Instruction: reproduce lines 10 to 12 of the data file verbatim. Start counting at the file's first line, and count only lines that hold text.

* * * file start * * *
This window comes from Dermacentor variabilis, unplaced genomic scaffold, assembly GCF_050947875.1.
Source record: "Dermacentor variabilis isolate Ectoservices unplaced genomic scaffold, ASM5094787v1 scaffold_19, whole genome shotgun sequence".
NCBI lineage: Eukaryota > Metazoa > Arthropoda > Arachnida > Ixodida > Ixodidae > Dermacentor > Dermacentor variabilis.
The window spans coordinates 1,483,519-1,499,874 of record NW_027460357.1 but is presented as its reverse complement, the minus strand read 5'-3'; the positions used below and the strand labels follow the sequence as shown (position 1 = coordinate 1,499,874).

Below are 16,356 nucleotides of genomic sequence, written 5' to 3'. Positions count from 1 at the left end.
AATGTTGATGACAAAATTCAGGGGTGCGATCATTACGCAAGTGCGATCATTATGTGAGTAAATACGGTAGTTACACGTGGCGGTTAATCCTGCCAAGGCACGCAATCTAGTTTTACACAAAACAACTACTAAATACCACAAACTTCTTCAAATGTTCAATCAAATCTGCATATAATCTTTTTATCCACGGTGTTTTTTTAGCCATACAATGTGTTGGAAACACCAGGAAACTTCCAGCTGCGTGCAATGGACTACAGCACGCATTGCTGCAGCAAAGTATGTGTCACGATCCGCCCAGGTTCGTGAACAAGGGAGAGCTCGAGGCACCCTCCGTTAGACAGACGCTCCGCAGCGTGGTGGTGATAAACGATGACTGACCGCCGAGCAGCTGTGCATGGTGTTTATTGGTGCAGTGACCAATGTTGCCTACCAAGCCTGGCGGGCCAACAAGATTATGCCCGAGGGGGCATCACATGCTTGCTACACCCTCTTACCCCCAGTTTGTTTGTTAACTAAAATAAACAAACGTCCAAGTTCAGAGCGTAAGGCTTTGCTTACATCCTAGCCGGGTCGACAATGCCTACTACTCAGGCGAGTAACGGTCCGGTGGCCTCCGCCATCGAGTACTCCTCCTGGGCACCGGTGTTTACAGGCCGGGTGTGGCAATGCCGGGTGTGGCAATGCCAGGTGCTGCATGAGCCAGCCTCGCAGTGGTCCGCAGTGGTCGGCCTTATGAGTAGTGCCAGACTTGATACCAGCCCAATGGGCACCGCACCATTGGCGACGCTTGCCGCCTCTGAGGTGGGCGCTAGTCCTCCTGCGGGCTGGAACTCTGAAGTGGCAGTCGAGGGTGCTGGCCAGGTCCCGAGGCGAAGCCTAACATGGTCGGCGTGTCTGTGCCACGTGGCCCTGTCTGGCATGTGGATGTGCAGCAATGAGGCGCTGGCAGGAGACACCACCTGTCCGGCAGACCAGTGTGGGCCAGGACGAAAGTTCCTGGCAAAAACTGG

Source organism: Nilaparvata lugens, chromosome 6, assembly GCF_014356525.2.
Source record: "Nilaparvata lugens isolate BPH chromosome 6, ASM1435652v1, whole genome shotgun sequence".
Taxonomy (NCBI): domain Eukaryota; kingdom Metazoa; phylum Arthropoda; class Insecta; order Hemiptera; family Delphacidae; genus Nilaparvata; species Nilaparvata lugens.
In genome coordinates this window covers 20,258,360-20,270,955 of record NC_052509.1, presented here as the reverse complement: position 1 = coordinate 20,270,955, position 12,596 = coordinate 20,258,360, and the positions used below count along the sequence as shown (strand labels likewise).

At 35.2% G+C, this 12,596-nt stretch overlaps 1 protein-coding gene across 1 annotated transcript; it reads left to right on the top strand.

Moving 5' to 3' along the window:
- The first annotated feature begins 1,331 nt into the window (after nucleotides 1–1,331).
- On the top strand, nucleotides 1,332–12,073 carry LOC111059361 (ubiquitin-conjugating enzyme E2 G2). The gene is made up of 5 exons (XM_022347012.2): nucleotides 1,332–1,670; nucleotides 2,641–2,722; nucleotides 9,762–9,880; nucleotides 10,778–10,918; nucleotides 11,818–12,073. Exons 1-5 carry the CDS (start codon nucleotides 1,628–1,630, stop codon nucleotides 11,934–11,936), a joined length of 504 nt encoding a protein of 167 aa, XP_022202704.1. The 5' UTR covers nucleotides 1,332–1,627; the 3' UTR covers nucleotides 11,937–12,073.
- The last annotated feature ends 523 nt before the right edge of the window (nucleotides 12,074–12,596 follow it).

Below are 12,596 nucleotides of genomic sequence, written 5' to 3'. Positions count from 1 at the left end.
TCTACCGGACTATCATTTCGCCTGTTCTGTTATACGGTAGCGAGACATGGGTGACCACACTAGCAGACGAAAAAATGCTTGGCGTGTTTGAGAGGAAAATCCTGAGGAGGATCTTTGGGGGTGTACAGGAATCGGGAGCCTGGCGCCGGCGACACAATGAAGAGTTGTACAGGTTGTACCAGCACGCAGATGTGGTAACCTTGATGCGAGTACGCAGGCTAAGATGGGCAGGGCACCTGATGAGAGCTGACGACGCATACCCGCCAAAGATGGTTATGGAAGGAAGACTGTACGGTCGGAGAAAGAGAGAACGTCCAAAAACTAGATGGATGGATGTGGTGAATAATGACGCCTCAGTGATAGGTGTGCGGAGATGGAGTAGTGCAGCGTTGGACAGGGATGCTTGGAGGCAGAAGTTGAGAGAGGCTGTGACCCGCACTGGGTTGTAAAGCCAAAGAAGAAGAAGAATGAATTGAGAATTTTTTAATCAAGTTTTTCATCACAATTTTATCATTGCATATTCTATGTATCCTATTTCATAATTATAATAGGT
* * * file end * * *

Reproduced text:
In genome coordinates this window covers 20,258,360-20,270,955 of record NC_052509.1, presented here as the reverse complement: position 1 = coordinate 20,270,955, position 12,596 = coordinate 20,258,360, and the positions used below count along the sequence as shown (strand labels likewise).

At 35.2% G+C, this 12,596-nt stretch overlaps 1 protein-coding gene across 1 annotated transcript; it reads left to right on the top strand.

Moving 5' to 3' along the window: